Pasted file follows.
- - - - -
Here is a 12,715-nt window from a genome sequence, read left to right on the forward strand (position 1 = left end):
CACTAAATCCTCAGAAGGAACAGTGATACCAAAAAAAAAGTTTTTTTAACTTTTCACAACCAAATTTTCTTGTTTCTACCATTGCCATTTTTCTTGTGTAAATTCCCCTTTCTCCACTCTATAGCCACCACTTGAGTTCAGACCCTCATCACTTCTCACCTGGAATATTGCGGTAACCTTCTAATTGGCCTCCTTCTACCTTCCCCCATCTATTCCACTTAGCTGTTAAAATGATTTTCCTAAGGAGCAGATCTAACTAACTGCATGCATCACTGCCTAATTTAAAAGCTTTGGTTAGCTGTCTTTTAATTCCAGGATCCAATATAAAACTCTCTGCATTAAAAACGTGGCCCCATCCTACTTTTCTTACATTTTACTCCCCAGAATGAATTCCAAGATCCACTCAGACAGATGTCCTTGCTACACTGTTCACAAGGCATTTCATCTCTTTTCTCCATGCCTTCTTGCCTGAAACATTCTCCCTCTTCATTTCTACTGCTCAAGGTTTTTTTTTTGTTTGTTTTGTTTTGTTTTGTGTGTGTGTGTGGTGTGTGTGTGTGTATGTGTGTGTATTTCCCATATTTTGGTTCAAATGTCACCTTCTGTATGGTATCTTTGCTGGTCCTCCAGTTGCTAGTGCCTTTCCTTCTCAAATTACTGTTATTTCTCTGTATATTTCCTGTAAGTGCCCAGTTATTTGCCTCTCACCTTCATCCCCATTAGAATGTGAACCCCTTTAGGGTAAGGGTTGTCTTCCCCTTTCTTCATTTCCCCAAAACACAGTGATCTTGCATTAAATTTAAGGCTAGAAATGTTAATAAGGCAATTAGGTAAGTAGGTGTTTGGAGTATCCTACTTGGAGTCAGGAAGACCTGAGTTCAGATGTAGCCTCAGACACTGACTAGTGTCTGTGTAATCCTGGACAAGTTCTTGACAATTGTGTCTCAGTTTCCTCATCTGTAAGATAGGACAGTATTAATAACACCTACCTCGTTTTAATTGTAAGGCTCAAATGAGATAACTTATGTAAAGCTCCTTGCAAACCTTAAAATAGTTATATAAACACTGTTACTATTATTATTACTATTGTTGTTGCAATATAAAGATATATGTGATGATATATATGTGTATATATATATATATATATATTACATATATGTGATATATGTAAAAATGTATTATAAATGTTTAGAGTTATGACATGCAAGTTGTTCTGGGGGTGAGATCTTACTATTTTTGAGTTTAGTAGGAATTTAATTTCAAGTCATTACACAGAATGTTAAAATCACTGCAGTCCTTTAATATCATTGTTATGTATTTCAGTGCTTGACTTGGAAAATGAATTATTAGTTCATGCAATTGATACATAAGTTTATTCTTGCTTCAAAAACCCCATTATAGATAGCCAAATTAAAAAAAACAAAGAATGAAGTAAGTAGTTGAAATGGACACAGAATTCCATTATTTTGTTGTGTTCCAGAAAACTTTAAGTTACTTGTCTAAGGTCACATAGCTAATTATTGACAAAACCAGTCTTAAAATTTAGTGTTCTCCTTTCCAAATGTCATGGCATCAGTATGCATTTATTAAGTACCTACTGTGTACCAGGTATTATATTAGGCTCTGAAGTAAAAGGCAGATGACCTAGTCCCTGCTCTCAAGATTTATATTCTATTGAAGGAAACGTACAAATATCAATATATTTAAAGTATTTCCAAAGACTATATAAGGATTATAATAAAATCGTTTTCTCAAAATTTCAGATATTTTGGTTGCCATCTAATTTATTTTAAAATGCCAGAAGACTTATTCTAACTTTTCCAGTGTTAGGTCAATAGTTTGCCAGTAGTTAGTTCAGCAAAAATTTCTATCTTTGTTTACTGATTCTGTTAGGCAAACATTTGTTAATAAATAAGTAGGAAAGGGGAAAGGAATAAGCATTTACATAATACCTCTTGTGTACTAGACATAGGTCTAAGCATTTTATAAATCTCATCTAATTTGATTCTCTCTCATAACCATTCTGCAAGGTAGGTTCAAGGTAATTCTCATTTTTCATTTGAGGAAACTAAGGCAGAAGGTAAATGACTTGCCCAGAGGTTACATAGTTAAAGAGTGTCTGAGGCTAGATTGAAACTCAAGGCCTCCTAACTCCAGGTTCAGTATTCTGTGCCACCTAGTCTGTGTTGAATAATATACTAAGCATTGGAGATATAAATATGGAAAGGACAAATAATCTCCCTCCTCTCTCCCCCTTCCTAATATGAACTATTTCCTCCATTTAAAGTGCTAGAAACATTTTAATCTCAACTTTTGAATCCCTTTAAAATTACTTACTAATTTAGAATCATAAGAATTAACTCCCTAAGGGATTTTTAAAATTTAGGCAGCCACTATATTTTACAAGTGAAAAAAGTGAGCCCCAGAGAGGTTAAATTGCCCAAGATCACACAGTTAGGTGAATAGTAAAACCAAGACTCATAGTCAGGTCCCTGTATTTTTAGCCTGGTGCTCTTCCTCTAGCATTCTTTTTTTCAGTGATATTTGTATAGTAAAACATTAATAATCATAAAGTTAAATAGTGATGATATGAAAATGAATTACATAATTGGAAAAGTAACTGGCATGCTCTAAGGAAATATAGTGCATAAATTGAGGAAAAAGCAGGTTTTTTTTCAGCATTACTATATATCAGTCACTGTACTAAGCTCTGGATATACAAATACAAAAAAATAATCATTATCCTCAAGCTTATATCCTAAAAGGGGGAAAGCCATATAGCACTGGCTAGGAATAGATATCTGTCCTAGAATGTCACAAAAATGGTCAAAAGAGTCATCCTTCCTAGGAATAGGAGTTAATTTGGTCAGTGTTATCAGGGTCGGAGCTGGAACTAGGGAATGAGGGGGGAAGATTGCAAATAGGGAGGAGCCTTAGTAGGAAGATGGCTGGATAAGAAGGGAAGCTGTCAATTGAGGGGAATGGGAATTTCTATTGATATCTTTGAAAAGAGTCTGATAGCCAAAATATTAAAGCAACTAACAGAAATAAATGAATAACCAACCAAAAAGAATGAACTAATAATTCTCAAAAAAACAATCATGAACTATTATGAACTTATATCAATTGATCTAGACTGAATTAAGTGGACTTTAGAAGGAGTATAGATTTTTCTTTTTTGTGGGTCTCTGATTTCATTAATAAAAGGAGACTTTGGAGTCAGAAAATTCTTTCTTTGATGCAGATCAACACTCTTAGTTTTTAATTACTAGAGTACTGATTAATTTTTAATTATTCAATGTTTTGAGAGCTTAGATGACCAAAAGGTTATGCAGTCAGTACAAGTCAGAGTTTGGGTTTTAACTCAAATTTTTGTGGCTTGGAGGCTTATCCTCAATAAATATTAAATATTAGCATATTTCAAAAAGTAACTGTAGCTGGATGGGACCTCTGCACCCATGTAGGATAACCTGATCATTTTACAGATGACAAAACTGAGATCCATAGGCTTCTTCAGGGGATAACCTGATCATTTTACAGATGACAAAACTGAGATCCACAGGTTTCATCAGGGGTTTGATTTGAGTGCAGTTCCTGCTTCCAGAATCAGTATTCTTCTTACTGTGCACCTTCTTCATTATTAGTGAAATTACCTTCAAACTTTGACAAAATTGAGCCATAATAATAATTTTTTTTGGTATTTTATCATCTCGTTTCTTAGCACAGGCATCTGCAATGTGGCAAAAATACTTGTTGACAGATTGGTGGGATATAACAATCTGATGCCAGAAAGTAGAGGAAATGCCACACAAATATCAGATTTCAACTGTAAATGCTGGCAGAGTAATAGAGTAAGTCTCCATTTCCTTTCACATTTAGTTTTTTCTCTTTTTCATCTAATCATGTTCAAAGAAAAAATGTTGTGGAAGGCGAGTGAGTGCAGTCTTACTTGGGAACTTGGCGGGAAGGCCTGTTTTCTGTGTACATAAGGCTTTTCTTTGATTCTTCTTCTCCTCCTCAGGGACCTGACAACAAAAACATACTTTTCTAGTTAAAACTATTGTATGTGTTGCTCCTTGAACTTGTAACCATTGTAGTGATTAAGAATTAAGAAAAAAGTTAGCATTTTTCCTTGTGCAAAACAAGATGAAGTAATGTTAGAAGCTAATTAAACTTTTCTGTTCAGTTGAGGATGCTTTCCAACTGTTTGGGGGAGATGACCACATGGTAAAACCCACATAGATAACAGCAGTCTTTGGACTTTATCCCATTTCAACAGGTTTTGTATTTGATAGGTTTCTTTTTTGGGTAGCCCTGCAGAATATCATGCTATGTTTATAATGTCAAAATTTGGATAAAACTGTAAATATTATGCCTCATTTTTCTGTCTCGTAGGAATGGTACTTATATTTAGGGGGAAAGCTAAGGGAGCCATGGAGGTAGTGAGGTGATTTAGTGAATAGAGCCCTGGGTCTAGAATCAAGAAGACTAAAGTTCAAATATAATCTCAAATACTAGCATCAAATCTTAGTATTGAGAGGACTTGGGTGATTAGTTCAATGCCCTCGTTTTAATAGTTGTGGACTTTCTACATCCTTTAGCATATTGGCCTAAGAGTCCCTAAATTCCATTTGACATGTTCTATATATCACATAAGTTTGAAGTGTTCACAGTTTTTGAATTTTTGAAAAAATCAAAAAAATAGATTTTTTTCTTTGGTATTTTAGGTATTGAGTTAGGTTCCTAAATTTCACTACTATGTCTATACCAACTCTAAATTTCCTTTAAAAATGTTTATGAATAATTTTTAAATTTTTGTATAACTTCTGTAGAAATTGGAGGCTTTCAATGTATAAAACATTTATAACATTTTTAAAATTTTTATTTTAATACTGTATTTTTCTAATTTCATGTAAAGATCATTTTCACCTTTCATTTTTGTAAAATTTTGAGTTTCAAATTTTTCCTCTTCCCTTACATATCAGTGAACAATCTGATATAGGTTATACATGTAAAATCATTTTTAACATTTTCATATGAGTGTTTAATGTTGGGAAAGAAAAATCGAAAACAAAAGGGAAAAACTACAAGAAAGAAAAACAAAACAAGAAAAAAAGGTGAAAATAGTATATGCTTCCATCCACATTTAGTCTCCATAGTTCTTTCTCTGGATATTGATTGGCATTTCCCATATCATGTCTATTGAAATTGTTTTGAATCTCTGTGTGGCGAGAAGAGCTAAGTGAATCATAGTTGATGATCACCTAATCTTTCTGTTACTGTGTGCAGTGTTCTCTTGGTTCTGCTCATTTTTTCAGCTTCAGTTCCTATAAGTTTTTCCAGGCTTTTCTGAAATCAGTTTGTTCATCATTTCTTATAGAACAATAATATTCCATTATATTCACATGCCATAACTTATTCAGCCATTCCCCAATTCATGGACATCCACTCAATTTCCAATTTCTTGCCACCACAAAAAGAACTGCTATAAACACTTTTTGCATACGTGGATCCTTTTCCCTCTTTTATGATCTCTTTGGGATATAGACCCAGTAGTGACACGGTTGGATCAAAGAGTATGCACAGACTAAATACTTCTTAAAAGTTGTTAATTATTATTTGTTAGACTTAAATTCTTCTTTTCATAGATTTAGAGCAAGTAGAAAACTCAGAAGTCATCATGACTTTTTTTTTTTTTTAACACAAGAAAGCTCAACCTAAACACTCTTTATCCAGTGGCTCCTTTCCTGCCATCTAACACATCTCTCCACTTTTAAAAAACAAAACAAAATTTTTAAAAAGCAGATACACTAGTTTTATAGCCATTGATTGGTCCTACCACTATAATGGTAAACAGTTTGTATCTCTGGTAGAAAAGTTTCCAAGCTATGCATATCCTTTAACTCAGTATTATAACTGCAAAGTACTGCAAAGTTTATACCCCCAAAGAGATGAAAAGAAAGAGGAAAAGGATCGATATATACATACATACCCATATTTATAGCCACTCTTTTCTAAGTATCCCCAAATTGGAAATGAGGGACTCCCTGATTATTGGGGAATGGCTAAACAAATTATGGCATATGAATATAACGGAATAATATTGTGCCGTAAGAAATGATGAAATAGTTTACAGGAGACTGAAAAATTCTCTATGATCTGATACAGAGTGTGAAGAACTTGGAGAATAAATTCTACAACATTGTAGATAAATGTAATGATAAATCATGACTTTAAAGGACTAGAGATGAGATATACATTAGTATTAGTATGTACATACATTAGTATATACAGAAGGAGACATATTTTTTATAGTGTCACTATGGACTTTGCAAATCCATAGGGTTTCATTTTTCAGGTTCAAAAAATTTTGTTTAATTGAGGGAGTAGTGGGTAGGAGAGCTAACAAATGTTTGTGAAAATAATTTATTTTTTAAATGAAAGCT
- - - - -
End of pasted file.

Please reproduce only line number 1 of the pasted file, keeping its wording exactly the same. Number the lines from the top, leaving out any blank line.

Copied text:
Here is a 12,715-nt window from a genome sequence, read left to right on the forward strand (position 1 = left end):